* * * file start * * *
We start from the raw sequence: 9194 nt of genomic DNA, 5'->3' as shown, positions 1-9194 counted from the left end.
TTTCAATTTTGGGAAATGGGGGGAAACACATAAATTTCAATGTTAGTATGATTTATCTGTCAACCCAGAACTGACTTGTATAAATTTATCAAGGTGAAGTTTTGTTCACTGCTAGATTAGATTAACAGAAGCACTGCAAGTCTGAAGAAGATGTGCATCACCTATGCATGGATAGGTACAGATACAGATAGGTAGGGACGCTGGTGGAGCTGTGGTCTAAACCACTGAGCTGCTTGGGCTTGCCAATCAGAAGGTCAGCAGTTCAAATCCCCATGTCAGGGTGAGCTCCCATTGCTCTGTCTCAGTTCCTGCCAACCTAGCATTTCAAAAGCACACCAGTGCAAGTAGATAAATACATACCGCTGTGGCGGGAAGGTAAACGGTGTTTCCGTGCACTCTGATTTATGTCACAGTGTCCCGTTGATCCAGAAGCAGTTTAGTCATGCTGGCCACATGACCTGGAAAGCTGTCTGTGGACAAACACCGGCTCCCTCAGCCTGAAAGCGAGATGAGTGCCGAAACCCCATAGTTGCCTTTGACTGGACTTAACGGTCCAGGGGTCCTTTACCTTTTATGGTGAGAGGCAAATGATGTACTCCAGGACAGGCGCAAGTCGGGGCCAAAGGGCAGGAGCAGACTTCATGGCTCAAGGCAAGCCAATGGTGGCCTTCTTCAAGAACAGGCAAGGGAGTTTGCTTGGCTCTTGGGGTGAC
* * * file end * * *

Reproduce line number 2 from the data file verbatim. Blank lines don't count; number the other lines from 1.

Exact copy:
TTTCAATTTTGGGAAATGGGGGGAAACACATAAATTTCAATGTTAGTATGATTTATCTGTCAACCCAGAACTGACTTGTATAAATTTATCAAGGTGAAGTTTTGTTCACTGCTAGATTAGATTAACAGAAGCACTGCAAGTCTGAAGAAGATGTGCATCACCTATGCATGGATAGGTACAGATACAGATAGGTAGGGACGCTGGTGGAGCTGTGGTCTAAACCACTGAGCTGCTTGGGCTTGCCAATCAGAAGGTCAGCAGTTCAAATCCCCATGTCAGGGTGAGCTCCCATTGCTCTGTCTCAGTTCCTGCCAACCTAGCATTTCAAAAGCACACCAGTGCAAGTAGATAAATACATACCGCTGTGGCGGGAAGGTAAACGGTGTTTCCGTGCACTCTGATTTATGTCACAGTGTCCCGTTGATCCAGAAGCAGTTTAGTCATGCTGGCCACATGACCTGGAAAGCTGTCTGTGGACAAACACCGGCTCCCTCAGCCTGAAAGCGAGATGAGTGCCGAAACCCCATAGTTGCCTTTGACTGGACTTAACGGTCCAGGGGTCCTTTACCTTTTATGGTGAGAGGCAAATGATGTACTCCAGGACAGGCGCAAGTCGGGGCCAAAGGGCAGGAGCAGACTTCATGGCTCAAGGCAAGCCAATGGTGGCCTTCTTCAAGAACAGGCAAGGGAGTTTGCTTGGCTCTTGGGGTGAC